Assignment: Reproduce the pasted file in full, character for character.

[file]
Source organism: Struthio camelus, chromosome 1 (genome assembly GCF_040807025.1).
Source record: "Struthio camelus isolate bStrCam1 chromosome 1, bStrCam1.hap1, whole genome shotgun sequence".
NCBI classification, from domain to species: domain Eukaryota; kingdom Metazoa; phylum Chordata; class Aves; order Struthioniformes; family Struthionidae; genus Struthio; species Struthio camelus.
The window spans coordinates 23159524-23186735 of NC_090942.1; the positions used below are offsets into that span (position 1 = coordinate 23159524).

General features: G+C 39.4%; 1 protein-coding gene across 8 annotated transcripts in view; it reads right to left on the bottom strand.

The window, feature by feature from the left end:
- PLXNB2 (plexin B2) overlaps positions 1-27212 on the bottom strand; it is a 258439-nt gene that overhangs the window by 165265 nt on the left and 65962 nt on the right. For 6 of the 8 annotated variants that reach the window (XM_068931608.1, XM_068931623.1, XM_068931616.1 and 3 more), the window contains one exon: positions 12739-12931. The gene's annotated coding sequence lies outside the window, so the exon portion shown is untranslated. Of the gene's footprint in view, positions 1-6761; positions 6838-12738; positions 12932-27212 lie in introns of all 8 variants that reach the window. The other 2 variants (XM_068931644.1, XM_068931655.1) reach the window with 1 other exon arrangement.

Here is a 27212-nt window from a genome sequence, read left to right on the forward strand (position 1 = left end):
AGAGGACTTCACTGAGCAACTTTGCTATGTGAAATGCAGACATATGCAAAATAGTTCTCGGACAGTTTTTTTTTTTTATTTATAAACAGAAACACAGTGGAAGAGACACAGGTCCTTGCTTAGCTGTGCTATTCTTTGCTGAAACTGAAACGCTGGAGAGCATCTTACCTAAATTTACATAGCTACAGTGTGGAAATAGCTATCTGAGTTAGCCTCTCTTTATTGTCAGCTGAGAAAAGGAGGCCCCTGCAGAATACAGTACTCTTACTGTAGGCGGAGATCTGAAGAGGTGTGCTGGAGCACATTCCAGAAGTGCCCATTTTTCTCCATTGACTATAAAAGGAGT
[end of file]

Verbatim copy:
Source organism: Struthio camelus, chromosome 1 (genome assembly GCF_040807025.1).
Source record: "Struthio camelus isolate bStrCam1 chromosome 1, bStrCam1.hap1, whole genome shotgun sequence".
NCBI classification, from domain to species: domain Eukaryota; kingdom Metazoa; phylum Chordata; class Aves; order Struthioniformes; family Struthionidae; genus Struthio; species Struthio camelus.
The window spans coordinates 23159524-23186735 of NC_090942.1; the positions used below are offsets into that span (position 1 = coordinate 23159524).

General features: G+C 39.4%; 1 protein-coding gene across 8 annotated transcripts in view; it reads right to left on the bottom strand.

The window, feature by feature from the left end:
- PLXNB2 (plexin B2) overlaps positions 1-27212 on the bottom strand; it is a 258439-nt gene that overhangs the window by 165265 nt on the left and 65962 nt on the right. For 6 of the 8 annotated variants that reach the window (XM_068931608.1, XM_068931623.1, XM_068931616.1 and 3 more), the window contains one exon: positions 12739-12931. The gene's annotated coding sequence lies outside the window, so the exon portion shown is untranslated. Of the gene's footprint in view, positions 1-6761; positions 6838-12738; positions 12932-27212 lie in introns of all 8 variants that reach the window. The other 2 variants (XM_068931644.1, XM_068931655.1) reach the window with 1 other exon arrangement.

Here is a 27212-nt window from a genome sequence, read left to right on the forward strand (position 1 = left end):
AGAGGACTTCACTGAGCAACTTTGCTATGTGAAATGCAGACATATGCAAAATAGTTCTCGGACAGTTTTTTTTTTTTATTTATAAACAGAAACACAGTGGAAGAGACACAGGTCCTTGCTTAGCTGTGCTATTCTTTGCTGAAACTGAAACGCTGGAGAGCATCTTACCTAAATTTACATAGCTACAGTGTGGAAATAGCTATCTGAGTTAGCCTCTCTTTATTGTCAGCTGAGAAAAGGAGGCCCCTGCAGAATACAGTACTCTTACTGTAGGCGGAGATCTGAAGAGGTGTGCTGGAGCACATTCCAGAAGTGCCCATTTTTCTCCATTGACTATAAAAGGAGT